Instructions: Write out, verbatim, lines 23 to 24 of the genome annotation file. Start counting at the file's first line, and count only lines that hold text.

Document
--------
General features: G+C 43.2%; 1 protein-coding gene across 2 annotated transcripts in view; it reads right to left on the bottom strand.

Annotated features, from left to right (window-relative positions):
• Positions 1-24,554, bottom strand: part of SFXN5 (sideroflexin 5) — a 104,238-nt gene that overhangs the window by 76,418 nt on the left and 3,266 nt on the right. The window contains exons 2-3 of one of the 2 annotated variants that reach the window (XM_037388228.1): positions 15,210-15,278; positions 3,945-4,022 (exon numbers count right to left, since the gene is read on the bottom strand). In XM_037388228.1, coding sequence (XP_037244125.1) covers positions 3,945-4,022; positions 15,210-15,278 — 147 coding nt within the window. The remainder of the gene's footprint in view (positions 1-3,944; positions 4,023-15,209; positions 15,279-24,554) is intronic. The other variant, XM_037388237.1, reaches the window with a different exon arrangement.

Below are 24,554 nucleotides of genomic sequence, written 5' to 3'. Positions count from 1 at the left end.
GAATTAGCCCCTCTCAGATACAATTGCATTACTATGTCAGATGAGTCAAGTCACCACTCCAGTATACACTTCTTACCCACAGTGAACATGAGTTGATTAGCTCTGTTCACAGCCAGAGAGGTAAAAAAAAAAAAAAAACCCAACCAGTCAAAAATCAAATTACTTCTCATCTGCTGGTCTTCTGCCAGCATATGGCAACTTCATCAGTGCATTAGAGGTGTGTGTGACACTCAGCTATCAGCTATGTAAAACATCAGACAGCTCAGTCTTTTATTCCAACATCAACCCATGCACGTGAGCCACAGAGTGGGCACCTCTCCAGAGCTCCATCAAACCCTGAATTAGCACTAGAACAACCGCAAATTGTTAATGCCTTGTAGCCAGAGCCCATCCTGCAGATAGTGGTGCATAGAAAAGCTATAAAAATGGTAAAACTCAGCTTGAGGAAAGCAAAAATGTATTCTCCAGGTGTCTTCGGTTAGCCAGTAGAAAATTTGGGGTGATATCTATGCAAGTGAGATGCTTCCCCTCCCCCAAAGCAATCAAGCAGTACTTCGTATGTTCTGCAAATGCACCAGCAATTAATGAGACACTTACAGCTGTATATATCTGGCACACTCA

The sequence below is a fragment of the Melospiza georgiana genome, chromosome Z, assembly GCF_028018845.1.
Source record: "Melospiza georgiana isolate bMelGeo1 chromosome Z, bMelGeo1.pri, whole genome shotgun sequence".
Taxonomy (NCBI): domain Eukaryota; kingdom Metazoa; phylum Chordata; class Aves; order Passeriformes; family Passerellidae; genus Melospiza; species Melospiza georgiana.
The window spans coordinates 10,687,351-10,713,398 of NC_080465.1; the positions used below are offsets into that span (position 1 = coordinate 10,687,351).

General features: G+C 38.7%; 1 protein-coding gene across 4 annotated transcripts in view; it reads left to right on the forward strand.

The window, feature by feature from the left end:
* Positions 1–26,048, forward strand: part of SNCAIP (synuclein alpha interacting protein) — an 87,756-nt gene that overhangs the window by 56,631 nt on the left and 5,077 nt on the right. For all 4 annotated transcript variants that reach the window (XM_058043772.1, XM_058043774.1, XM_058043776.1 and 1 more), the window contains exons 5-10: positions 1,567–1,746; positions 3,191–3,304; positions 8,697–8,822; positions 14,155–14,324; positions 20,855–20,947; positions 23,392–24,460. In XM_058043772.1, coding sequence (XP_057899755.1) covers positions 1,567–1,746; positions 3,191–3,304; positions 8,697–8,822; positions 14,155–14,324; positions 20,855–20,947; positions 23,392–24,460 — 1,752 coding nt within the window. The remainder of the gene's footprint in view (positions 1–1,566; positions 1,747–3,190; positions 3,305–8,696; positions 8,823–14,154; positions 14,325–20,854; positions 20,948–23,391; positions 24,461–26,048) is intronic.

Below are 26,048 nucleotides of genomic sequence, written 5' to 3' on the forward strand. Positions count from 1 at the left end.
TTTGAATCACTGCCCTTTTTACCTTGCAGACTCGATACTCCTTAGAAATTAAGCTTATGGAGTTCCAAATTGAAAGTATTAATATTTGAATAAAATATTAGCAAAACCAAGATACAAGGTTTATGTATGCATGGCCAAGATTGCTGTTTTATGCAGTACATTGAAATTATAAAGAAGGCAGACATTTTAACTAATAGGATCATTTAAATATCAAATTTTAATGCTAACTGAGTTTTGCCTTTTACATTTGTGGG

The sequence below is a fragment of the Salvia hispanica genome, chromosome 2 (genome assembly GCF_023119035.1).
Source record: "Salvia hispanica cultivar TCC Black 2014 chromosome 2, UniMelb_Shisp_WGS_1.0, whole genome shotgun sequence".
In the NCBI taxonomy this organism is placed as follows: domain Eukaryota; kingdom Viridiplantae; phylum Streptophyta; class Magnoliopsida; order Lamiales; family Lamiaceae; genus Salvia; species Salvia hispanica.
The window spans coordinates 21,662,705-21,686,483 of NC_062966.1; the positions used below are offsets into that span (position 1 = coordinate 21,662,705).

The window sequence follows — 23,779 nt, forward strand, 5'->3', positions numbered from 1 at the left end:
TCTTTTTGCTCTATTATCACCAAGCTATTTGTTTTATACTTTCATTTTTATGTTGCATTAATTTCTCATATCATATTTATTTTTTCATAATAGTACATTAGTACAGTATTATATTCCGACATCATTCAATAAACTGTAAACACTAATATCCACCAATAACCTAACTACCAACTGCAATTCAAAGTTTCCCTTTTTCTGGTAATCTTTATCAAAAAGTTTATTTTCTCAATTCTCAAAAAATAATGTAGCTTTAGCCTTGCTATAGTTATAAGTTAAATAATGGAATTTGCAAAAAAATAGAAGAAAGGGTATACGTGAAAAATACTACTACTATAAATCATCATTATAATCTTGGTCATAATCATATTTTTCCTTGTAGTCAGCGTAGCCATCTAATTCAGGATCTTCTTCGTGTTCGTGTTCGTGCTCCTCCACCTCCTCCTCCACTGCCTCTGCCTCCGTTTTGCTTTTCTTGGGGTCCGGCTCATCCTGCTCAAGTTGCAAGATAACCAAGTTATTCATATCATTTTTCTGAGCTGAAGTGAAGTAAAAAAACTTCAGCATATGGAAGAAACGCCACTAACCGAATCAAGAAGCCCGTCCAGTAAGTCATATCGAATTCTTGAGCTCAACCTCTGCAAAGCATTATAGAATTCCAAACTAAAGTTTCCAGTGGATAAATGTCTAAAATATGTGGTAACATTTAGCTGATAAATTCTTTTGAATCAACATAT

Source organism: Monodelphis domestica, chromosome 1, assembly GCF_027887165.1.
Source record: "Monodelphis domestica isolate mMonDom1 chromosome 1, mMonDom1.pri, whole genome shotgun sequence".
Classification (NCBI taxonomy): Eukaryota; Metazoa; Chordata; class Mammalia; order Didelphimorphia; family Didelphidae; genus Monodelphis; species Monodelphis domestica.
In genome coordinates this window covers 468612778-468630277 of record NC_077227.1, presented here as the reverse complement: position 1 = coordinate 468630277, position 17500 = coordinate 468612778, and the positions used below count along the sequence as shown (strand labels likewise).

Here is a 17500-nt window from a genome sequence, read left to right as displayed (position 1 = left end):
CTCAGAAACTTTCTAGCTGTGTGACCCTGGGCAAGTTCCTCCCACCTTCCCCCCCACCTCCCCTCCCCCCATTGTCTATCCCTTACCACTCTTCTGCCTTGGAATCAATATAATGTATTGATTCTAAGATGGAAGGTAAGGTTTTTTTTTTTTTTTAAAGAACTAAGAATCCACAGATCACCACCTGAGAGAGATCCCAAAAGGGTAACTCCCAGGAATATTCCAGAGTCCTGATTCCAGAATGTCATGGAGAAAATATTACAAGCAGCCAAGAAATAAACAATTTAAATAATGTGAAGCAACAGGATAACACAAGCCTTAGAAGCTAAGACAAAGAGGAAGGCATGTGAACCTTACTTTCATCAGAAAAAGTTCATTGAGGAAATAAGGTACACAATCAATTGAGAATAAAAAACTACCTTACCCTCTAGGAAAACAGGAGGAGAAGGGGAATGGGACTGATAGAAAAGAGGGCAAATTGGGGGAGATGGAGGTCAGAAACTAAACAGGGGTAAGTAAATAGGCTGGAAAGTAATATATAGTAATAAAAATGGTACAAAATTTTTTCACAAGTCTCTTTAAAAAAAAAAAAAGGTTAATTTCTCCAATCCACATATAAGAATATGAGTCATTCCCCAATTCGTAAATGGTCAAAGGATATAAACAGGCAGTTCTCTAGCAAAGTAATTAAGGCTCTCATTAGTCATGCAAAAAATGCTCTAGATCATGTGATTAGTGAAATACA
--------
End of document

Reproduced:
Classification (NCBI taxonomy): Eukaryota; Metazoa; Chordata; class Mammalia; order Didelphimorphia; family Didelphidae; genus Monodelphis; species Monodelphis domestica.
In genome coordinates this window covers 468612778-468630277 of record NC_077227.1, presented here as the reverse complement: position 1 = coordinate 468630277, position 17500 = coordinate 468612778, and the positions used below count along the sequence as shown (strand labels likewise).